Coronavirus in a nutshell

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What is Coronavirus?

Coronavirus is basically a new disease which affects humans. Before, it affected mammals, but now it has crossed over to us humans. The pathogen for this disease affects the respiratory system of the human body. The part of the body which is in charge of taking in oxygen, and giving out carbon dioxide. The process which provides cells with the energy they need to function.

How did Coronavirus start?

It's believed that the virus started out from an illegal seafood market in Wuhan, China. The market sold wild animals like birds, bats, and snakes. So it's thought that the first group of people to catch Coronavirus are workers at that market.

How is Coronavirus spread?

The thing is that we don't know much about how the Coronavirus is actually spread.  But we do know that they spread from one person to another via respiratory droplets, the liquid from your respiratory system which come out when you sneeze or cough. It is similar to how influenza spreads. The respiratory droplets of an infected person have the Coronavirus pathogen. Once they enter the lungs of a person, the person is now infected.

What happens if a person gets the Coronavirus?

Once an uninfected person gets the Coronavirus, he/she can start to show the effects in 2-14 days. The illness ranges from people who show little or no effect, to people who become extremely ill and end up dying.

  • Fever
  • Cough
  • Shortness of breath

So that's Coronavirus in a nutshell!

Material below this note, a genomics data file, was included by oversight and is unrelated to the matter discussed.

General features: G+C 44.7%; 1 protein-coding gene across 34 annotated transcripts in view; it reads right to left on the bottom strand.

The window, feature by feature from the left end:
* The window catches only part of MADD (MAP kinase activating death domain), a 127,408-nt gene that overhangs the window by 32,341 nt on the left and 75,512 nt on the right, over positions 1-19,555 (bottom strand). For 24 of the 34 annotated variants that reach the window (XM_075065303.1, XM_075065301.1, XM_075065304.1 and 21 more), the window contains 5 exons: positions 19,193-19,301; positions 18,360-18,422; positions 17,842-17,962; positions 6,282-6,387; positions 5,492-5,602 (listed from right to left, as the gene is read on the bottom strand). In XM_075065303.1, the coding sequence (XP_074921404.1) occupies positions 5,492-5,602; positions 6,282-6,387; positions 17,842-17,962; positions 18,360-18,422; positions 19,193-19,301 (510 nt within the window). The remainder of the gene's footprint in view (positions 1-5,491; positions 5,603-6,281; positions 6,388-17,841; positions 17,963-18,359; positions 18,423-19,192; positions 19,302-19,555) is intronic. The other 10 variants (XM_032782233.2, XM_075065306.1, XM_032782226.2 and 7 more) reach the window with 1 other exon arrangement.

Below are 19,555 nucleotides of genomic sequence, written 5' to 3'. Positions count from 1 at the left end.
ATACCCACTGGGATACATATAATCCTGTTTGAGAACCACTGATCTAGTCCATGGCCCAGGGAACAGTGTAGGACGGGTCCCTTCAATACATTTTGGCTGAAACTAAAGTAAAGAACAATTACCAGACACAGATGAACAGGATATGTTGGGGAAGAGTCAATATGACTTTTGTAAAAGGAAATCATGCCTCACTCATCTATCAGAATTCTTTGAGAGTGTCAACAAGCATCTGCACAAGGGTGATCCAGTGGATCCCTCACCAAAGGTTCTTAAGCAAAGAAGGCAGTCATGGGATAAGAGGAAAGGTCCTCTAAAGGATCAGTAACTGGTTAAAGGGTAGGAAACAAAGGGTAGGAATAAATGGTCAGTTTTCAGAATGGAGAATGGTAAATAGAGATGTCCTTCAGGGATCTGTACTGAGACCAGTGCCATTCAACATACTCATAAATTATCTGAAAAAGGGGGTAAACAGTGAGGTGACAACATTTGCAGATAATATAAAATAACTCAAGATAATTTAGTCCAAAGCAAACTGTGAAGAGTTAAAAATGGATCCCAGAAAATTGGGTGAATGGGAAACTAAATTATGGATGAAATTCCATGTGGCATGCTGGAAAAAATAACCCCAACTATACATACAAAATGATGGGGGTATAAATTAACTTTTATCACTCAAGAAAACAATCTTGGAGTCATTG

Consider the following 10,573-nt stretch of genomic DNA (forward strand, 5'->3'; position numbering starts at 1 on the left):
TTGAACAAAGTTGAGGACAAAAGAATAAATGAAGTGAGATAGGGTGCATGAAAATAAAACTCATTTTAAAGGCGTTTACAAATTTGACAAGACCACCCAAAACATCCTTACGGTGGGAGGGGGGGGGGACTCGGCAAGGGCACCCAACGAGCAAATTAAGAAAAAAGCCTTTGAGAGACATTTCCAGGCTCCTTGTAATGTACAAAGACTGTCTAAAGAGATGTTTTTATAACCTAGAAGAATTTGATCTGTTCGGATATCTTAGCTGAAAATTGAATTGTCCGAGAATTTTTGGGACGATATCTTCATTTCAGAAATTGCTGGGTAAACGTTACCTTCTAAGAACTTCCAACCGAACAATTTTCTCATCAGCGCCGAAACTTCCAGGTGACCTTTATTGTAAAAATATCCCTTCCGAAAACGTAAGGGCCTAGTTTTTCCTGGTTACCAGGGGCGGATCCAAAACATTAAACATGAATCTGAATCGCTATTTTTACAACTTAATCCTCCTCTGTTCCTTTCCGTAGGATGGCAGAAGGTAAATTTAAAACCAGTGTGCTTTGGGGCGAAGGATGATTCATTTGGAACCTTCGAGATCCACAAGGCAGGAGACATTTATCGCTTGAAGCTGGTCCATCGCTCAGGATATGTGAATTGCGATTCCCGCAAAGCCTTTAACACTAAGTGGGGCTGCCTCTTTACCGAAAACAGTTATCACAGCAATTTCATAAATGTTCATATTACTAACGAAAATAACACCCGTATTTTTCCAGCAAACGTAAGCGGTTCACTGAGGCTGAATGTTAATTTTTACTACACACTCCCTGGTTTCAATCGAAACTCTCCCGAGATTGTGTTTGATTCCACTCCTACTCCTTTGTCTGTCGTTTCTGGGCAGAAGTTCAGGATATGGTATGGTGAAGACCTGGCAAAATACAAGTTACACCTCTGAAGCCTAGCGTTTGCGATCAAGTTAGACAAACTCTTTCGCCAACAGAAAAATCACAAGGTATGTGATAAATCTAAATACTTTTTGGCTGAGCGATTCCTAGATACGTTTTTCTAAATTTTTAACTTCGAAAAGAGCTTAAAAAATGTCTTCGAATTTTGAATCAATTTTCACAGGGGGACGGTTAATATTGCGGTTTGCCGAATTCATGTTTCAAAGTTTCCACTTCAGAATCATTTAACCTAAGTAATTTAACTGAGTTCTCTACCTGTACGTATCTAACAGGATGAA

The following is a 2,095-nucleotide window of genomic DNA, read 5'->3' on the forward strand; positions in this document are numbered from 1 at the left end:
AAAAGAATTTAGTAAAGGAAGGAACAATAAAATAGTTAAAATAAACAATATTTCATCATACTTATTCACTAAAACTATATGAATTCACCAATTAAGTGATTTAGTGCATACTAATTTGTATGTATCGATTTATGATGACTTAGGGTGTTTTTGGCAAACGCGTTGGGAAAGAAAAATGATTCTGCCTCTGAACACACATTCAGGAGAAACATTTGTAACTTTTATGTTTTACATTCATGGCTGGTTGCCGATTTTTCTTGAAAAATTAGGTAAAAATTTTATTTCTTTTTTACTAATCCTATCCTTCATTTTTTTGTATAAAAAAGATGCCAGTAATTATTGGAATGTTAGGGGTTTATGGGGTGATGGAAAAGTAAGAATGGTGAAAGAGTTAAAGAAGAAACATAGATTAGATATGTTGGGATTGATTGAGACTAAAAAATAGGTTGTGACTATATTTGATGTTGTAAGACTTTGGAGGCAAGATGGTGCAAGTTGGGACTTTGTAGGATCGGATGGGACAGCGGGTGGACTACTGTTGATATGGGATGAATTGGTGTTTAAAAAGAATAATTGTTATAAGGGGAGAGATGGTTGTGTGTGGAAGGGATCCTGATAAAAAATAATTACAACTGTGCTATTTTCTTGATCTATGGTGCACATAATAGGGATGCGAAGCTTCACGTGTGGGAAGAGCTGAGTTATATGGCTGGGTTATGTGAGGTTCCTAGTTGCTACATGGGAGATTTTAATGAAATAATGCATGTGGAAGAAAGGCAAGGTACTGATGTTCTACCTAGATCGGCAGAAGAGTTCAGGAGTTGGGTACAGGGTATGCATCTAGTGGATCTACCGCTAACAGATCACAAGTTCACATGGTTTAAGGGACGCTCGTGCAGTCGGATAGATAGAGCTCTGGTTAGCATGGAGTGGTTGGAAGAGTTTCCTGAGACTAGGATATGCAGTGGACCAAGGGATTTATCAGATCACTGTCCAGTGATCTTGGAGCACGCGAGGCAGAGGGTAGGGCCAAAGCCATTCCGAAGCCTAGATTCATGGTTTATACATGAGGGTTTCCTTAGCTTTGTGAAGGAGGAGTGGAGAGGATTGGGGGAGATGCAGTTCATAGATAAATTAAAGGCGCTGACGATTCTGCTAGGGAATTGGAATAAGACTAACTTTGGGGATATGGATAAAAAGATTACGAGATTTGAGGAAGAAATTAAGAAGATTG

You can read a more detailed version here.



Solving the dark energy riddle

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I love everything about Physics, so I tend to keep up with the latest research happening inside this field of study. Due to which, I recently came across this article which talked about a new theory by Dr Claudia De Rham from Imperial College London. This theory attempts to explain why the universe is expanding via altering Einstein's theory of general relativity and making dark energy redundant (which was thought to be the reason). I think it's radical, and something worth writing about.

Right, so let me walk you guys through this. The Big Bang Theory states that the universe is continually expanding, and the rate at which it's expanding (expansion in a given time interval) is also increasing. But it's always baffled scientists why that's the case because according to the fundamental laws of Physics, the inward force of gravity should slow down the expansion, not make it faster. Gravity should hold together the universe, not let it race apart.